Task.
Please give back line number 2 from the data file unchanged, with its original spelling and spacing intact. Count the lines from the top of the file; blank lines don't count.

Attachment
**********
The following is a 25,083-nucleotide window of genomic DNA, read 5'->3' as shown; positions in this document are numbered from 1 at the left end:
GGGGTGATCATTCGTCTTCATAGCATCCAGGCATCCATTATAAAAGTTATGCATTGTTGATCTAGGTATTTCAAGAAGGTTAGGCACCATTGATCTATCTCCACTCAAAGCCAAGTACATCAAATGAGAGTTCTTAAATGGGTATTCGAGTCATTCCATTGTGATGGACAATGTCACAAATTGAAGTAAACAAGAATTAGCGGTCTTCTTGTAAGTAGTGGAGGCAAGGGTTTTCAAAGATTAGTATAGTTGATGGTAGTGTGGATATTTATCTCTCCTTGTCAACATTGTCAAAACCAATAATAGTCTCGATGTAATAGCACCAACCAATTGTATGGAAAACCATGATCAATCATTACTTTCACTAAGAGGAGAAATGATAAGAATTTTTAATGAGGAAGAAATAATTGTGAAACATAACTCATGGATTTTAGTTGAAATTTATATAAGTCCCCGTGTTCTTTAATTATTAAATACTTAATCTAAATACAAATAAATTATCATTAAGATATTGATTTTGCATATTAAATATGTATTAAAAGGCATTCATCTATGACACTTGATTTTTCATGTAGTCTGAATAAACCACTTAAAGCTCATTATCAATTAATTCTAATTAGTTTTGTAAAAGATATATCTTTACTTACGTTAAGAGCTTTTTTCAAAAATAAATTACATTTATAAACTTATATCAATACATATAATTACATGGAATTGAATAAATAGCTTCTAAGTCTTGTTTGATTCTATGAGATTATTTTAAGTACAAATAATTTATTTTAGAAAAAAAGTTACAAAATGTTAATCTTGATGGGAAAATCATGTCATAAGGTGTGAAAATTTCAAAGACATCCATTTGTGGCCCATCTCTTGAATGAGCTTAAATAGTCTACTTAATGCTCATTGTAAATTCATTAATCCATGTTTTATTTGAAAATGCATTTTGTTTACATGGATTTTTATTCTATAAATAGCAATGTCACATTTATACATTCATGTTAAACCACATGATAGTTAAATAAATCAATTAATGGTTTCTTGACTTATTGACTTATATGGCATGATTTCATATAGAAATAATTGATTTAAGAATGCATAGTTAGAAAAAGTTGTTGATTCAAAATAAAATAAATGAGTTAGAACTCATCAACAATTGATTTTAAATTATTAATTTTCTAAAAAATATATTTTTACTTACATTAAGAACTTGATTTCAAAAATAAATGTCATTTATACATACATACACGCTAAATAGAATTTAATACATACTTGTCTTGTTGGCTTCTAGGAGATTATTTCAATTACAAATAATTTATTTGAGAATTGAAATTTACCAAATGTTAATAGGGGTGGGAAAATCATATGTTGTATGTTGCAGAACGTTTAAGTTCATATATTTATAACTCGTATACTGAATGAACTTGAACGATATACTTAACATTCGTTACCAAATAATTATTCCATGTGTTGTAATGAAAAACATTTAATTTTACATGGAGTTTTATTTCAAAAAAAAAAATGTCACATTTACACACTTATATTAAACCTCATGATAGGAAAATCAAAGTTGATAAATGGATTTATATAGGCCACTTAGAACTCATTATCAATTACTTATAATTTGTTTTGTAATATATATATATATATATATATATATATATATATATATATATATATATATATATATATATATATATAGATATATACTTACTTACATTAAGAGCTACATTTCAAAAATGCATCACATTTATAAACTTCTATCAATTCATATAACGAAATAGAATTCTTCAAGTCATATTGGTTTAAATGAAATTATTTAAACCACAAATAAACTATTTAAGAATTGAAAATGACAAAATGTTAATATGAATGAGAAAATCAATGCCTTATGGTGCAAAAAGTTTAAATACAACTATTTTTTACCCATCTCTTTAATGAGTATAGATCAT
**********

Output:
GGGGTGATCATTCGTCTTCATAGCATCCAGGCATCCATTATAAAAGTTATGCATTGTTGATCTAGGTATTTCAAGAAGGTTAGGCACCATTGATCTATCTCCACTCAAAGCCAAGTACATCAAATGAGAGTTCTTAAATGGGTATTCGAGTCATTCCATTGTGATGGACAATGTCACAAATTGAAGTAAACAAGAATTAGCGGTCTTCTTGTAAGTAGTGGAGGCAAGGGTTTTCAAAGATTAGTATAGTTGATGGTAGTGTGGATATTTATCTCTCCTTGTCAACATTGTCAAAACCAATAATAGTCTCGATGTAATAGCACCAACCAATTGTATGGAAAACCATGATCAATCATTACTTTCACTAAGAGGAGAAATGATAAGAATTTTTAATGAGGAAGAAATAATTGTGAAACATAACTCATGGATTTTAGTTGAAATTTATATAAGTCCCCGTGTTCTTTAATTATTAAATACTTAATCTAAATACAAATAAATTATCATTAAGATATTGATTTTGCATATTAAATATGTATTAAAAGGCATTCATCTATGACACTTGATTTTTCATGTAGTCTGAATAAACCACTTAAAGCTCATTATCAATTAATTCTAATTAGTTTTGTAAAAGATATATCTTTACTTACGTTAAGAGCTTTTTTCAAAAATAAATTACATTTATAAACTTATATCAATACATATAATTACATGGAATTGAATAAATAGCTTCTAAGTCTTGTTTGATTCTATGAGATTATTTTAAGTACAAATAATTTATTTTAGAAAAAAAGTTACAAAATGTTAATCTTGATGGGAAAATCATGTCATAAGGTGTGAAAATTTCAAAGACATCCATTTGTGGCCCATCTCTTGAATGAGCTTAAATAGTCTACTTAATGCTCATTGTAAATTCATTAATCCATGTTTTATTTGAAAATGCATTTTGTTTACATGGATTTTTATTCTATAAATAGCAATGTCACATTTATACATTCATGTTAAACCACATGATAGTTAAATAAATCAATTAATGGTTTCTTGACTTATTGACTTATATGGCATGATTTCATATAGAAATAATTGATTTAAGAATGCATAGTTAGAAAAAGTTGTTGATTCAAAATAAAATAAATGAGTTAGAACTCATCAACAATTGATTTTAAATTATTAATTTTCTAAAAAATATATTTTTACTTACATTAAGAACTTGATTTCAAAAATAAATGTCATTTATACATACATACACGCTAAATAGAATTTAATACATACTTGTCTTGTTGGCTTCTAGGAGATTATTTCAATTACAAATAATTTATTTGAGAATTGAAATTTACCAAATGTTAATAGGGGTGGGAAAATCATATGTTGTATGTTGCAGAACGTTTAAGTTCATATATTTATAACTCGTATACTGAATGAACTTGAACGATATACTTAACATTCGTTACCAAATAATTATTCCATGTGTTGTAATGAAAAACATTTAATTTTACATGGAGTTTTATTTCAAAAAAAAAAATGTCACATTTACACACTTATATTAAACCTCATGATAGGAAAATCAAAGTTGATAAATGGATTTATATAGGCCACTTAGAACTCATTATCAATTACTTATAATTTGTTTTGTAATATATATATATATATATATATATATATATATATATATATATATATATATATATATATATATATATAGATATATACTTACTTACATTAAGAGCTACATTTCAAAAATGCATCACATTTATAAACTTCTATCAATTCATATAACGAAATAGAATTCTTCAAGTCATATTGGTTTAAATGAAATTATTTAAACCACAAATAAACTATTTAAGAATTGAAAATGACAAAATGTTAATATGAATGAGAAAATCAATGCCTTATGGTGCAAAAAGTTTAAATACAACTATTTTTTACCCATCTCTTTAATGAGTATAGATCAT